Direct download (4 more)  
     
    Export citation  
     
    My bibliography   10 citations  
  37. Ahmed Alwishah & David Sanson (2009). The Early Arabic Liar: The Liar Paradox in the Islamic World From the Mid-Ninth to the Mid-Thirteenth Centuries Ce. Vivarium (1):97-127.
    We describe the earliest occurrences of the Liar Paradox in the Arabic tradition. e early Mutakallimūn claim the Liar Sentence is both true and false; they also associate the Liar with problems concerning plural subjects, which is somewhat puzzling. Abharī (1200-1265) ascribes an unsatisfiable truth condition to the Liar Sentence—as he puts it, its being true is the conjunction of its being true and false—and so concludes that the sentence is not true. Tūsī (1201-1274) argues that self-referential sentences, like the (...)
    Direct download (3 more)  
     
    Export citation  
     
    My bibliography   1 citation  
  38.  9
    Roshdi Rashed & Athanase Papadopoulos (2014). On Menelaus' Spherics III.5 in Arabic Mathematics, I: Ibn ʿirāq. Arabic Sciences and Philosophy 24 (1):1-68.
  39.  27
    Deborah L. Black (2010). Intentionality in Medieval Arabic Philosophy. Quaestio 10 (1):65-81.
    It has long been a truism of the history of philosophy that intentionality is an invention of the medieval period, and within this standard narrative, the central place of Arabic philosophy has always been acknowledged. Yet there are many misconceptions surrounding the theories of intentionality advanced by the two main Arabic thinkers whose works were available to the West, Avicenna and Averroes. In the first part of this paper I offer an overview of the general accounts of intentionality and intentional (...)
    Direct download (4 more)  
     
    Export citation  
     
    My bibliography   1 citation  
  40.  26
    Dimitri Gutas (2002). Certainty, Doubt, Error: Comments On the Epistemological Foundations of Medieval Arabic Science1. Early Science and Medicine 7 (3):276-288.
    The article comments on the epistemological foundations of medieval Arabic science and philosophy, as presented in five earlier communications, and attempts to draw some guidelines for the study of its social history. At the very beginning the notion of "Islam" is discounted as a meaningful explanatory category for historical investigation. A first part then looks at the applied sciences and notes three major characteristics of their epistemological approach: they were functionalist and based on experience and observation. The second part looks (...)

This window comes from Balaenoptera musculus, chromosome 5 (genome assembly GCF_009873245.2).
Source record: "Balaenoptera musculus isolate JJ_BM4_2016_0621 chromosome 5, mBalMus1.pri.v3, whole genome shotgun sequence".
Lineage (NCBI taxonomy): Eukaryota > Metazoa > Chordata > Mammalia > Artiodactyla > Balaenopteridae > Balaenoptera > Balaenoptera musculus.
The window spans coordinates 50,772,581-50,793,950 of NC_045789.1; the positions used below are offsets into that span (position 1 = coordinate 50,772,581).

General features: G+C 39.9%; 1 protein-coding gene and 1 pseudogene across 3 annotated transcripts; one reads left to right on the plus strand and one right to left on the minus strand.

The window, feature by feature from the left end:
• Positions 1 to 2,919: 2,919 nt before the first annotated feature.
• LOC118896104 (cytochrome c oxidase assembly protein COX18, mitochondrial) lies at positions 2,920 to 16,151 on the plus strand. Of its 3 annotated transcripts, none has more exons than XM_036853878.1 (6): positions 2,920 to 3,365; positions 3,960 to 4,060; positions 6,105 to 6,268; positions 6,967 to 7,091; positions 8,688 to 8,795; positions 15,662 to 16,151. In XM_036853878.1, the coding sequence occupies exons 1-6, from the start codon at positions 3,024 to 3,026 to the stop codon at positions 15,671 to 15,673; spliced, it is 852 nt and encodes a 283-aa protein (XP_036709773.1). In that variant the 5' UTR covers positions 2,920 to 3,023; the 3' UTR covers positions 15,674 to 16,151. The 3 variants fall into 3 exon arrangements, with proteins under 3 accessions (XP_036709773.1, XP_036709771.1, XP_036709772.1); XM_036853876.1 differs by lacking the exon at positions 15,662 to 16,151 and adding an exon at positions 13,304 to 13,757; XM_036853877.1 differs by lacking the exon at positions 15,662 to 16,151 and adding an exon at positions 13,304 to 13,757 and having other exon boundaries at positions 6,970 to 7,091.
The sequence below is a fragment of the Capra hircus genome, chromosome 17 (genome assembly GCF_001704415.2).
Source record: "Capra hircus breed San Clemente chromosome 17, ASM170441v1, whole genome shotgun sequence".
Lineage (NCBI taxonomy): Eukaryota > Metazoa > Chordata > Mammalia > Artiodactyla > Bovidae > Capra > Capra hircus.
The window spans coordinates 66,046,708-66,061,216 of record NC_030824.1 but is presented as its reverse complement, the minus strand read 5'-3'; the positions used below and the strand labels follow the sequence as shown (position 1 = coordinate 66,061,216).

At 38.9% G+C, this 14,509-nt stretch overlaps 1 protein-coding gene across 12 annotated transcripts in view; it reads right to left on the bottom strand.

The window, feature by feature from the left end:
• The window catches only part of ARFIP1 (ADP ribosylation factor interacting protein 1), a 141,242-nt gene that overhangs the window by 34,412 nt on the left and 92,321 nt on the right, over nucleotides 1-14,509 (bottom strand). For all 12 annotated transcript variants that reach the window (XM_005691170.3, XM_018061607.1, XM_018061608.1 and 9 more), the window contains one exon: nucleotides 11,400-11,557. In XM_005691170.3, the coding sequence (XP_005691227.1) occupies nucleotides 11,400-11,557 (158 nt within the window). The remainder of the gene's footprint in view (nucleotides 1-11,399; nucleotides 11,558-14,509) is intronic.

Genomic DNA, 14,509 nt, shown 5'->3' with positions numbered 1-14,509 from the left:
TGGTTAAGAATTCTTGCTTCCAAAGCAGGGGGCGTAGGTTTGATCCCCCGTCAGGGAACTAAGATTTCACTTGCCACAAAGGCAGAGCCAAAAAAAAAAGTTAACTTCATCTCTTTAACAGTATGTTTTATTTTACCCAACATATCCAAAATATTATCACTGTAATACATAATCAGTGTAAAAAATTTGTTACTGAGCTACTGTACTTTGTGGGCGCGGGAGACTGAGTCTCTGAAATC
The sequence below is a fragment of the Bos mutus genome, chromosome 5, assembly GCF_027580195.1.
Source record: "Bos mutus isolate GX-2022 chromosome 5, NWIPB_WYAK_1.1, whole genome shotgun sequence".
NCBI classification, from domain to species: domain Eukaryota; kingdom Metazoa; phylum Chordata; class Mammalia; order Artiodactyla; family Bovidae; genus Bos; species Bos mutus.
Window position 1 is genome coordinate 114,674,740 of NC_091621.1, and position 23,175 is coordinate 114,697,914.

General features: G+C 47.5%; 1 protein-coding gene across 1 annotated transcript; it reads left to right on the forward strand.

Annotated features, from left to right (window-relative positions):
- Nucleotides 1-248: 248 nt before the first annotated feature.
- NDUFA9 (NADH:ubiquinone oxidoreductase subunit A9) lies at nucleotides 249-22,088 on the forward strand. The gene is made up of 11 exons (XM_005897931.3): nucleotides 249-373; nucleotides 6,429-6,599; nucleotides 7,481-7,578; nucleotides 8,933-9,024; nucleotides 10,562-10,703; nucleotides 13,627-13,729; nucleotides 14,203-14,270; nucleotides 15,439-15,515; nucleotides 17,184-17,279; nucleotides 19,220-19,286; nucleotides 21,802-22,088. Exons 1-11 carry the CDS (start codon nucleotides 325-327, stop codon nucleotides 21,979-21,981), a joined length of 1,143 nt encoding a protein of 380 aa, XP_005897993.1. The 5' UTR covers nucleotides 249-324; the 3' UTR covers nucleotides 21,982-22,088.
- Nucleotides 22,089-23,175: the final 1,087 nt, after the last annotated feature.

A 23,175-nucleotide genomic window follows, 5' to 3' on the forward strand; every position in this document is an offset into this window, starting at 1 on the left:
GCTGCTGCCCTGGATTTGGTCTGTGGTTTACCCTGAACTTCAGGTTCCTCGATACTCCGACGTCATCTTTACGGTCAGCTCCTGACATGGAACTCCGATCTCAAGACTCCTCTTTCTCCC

Direct download (3 more)  
     
    Export citation  
     
    My bibliography   2 citations  
  41. Khaled El-Rouayheb (2010). Relational Syllogisms and the History of Arabic Logic, 900-1900. Brill.
    Relational inferences are a well-known problem for Aristotelian logic. This book charts the development of thinking about this problem by logicians writing in Arabic from the ninth to the nineteenth century. It shows that that the development of Arabic logic did not - as is often supposed - come to an end in the fourteenth century.
     
    Export citation  
     
    My bibliography   1 citation  
  42.  24
    A. I. Sabra (2007). The "Commentary" That Saved the Text. The Hazardous Journey of Ibn Al-Haytham's Arabic Optics. Early Science and Medicine 12 (2):117-133.
    The "Text" and the "Commentary" mentioned in the title of this essay are, respectively, the Kitāb al-Manāzir, or Optics, of al-Hasan ibn al-Haytham, composed in the first half of the fifth/eleventh century, and the Tanqīh al-Manāzir li-dhawī l-absār wa l-basā'ir, written by Abū l-Hasan Kamāl al-Dīn al-Fārisī in the second half of the seventh/thirteenth century. It is known that, so far, only the first five of the seven maqālāt /Books that make up the Arabic text of IH's Optics have been (...)
    Direct download (2 more)  
     
    Export citation  
     
    My bibliography   1 citation  
  43.  21
    Paul Kiparsky, Syllables and Moras in Arabic.
    Some of the most salient differences among Arabic vernaculars have to do with syllable structure. This study focuses on the syllabification patterns of three dialect groups, (1) VC-dialects, (2) C-dialects, and (3) CV-dialects,1 and argues that they differ in the licencing of SEMISYLLA- BLES, moras unaffiliated with syllables and adjoined to higher prosodic constituents. The analysis provides some evidence for a constraint-based version of Lexical Phonology, which treats word phonology and sentence phonology as distinct constraint systems which interact in serial (...)
    Translate
      Direct download  
     
    Export citation  
     
    My bibliography   1 citation  
  44.  10
    Nicholas Rescher (1964). The Development of Arabic Logic. [Pittsburgh]University of Pittsburgh Press.